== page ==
August 12, 2005

Impeachment trap

When the House of Representatives (HOR) Committee on Justice deliberates and decides the impeachment complaint versus President Gloria Macapagal-Arroyo, it is not only the merits of the complaint that will be measured and judged. In the final analysis it will be the fundamental system of checks and balances in a constitutional democracy that will itself be put to the test. Will the system be able transcend the current configuration of political alliances – the realpolitik as it were -- that overwhelmingly favors the Arroyo administration. Can it truly ferret out the truth and decide on the basis of public interest?

The experience of the Estrada impeachment trial more than four years ago is still fresh in the people’s minds especially the walk-out of the public and private prosecutors after the suppression by Estrada allies of what was perceived to be vital evidence that would pin down the accused. The denial of the opening of the “second envelope” served as the trigger setting into motion a train of events culminating in the “EDSA II” uprising that successfully ousted the Estrada regime.

Indeed there was a rupture in the prescribed constitutional process of removing and replacing a regime in power since the impeachment trial was aborted by the Prosecution walk-out. In fact it was the direct exercise of the people’s sovereign authority through “people power” that brought down the Estrada regime. The more than 50,000-strong march to Malacañang in the early morning of January 20, 2001 served to underscore the point that one of the most popularly-elected presidents in the nation’s history was being unceremoniously booted out of power.

Yes, Virginia, President Joseph Estrada didn’t resign no matter the convoluted legalese that the Supreme Court utilized to uphold the legitimacy of the Arroyo presidency (which, by the way, Chief Justice Hilarion Davide effectively pre-judged when he swore Vice President Arroyo into office at the EDSA shrine on the very same day Mr. Estrada hightailed it out of the Presidential Palace).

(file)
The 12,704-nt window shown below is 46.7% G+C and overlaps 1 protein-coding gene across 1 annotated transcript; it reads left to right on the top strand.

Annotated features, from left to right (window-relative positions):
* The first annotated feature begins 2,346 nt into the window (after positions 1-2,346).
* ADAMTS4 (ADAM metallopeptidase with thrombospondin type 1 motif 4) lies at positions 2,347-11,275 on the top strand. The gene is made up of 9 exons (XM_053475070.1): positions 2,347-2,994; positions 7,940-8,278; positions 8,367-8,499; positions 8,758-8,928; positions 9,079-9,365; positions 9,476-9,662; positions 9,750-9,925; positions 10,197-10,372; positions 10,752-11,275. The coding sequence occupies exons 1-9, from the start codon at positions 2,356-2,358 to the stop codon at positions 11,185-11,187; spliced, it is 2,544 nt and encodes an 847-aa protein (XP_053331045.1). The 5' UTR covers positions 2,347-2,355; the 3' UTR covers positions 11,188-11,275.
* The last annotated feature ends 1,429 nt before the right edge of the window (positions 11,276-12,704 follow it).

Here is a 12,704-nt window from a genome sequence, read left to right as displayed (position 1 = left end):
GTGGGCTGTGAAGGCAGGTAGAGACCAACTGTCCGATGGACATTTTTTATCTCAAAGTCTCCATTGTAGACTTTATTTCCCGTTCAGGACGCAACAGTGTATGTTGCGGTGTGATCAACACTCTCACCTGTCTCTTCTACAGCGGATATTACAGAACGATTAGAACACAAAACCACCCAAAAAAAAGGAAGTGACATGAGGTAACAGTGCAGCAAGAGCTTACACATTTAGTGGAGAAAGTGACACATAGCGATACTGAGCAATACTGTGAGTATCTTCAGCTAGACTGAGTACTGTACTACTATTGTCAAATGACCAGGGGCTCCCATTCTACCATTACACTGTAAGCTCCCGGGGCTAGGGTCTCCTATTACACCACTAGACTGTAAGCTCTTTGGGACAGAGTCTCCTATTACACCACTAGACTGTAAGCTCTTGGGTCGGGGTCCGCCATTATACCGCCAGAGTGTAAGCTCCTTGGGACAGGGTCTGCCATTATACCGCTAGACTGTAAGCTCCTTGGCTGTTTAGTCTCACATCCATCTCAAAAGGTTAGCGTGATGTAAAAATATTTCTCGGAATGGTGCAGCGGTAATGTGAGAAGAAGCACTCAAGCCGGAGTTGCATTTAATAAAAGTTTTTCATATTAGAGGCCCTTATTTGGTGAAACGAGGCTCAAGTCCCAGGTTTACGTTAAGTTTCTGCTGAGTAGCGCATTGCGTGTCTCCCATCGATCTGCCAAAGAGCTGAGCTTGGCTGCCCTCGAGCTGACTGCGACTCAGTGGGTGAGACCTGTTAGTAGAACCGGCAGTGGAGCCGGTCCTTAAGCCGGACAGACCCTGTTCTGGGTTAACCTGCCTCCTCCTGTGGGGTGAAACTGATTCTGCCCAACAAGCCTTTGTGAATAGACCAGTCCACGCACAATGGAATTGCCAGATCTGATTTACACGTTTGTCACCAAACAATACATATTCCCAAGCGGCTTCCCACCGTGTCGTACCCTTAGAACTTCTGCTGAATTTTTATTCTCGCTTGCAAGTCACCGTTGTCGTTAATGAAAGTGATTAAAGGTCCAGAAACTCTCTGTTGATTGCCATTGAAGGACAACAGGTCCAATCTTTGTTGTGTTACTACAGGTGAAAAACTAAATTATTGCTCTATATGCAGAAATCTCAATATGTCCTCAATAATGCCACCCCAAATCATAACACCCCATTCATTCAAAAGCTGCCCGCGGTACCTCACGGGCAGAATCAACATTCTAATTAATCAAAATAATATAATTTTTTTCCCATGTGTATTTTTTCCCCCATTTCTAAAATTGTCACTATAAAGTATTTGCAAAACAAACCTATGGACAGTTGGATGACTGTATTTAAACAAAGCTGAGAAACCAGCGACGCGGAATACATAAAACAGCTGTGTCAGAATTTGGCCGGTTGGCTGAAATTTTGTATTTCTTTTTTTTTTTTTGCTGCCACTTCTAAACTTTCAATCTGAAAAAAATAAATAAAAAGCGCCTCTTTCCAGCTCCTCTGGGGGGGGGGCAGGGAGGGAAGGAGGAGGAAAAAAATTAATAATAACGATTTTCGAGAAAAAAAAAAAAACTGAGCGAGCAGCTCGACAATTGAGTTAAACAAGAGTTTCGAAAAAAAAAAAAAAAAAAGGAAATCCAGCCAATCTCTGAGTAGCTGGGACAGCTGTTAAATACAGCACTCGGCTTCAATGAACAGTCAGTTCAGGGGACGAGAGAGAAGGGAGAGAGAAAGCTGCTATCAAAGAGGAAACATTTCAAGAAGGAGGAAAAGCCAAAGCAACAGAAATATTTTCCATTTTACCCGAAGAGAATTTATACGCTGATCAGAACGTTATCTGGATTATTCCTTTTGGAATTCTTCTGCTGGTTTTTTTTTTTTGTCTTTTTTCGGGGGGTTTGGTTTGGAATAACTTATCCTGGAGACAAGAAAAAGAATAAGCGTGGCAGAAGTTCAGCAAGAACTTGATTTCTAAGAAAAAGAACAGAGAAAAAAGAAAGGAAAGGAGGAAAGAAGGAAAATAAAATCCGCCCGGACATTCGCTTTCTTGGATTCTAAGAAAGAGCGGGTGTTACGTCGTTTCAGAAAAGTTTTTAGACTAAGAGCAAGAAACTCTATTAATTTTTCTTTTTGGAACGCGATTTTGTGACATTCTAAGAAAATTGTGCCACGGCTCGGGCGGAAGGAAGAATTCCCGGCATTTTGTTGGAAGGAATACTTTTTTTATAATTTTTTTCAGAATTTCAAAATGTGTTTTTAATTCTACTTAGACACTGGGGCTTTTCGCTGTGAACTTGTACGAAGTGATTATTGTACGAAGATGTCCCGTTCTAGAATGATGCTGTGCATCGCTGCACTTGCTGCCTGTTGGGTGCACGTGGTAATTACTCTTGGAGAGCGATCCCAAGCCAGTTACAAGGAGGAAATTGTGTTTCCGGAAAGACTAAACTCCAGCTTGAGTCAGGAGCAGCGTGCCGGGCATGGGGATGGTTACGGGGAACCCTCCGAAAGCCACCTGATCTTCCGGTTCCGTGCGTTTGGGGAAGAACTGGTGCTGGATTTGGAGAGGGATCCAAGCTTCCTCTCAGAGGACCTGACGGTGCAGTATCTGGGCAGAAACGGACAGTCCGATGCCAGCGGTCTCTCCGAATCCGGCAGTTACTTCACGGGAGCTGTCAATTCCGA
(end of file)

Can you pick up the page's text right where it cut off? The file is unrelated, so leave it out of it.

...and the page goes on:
But Mrs. Arroyo chose not to anchor her assumption to power on the bedrock of the people’s sovereign will and action of ousting a previously popular president. In a highly calculated political move, she chose to foist the legal fiction that Mr. Estrada had “constructively resigned”. Therefore, purportedly by virtue of constitutional succession, Mrs. Arroyo as Vice President most prim and properly stepped into the vacancy.

The message was this: Mrs. Arroyo owes nothing to people power and she derived her mandate exclusively from having been elected as Vice President.

Such a stance comes as no surprise. Then and now the political and economic elite in this country have proven their abiding fear of the rising political awareness of the downtrodden masses and the growing strength of their organizations autonomously organized away from the shadow of patronage politics and the sway of corrupt and reactionary politicians.

Indeed these organizations constitute the core of people power: the force that can mobilize the critical mass needed to topple a tottering, corrupt and anti-people regime.

Thus the high-profile role in EDSA II of the People Power Triumvirate, Cardinal Sin-Cory Aquino-Fidel Ramos; the unabashed backing from the anti-Estrada section of big business such as the Ayalas and the Makati Business Club; and the withdrawal of support by the military and civilian bureaucracy -- these are all deliberately cited as the key factors to the successful removal of Mr. Estrada from power in order to eclipse the more crucial role of the mass movement of quite ordinary and lowly folk.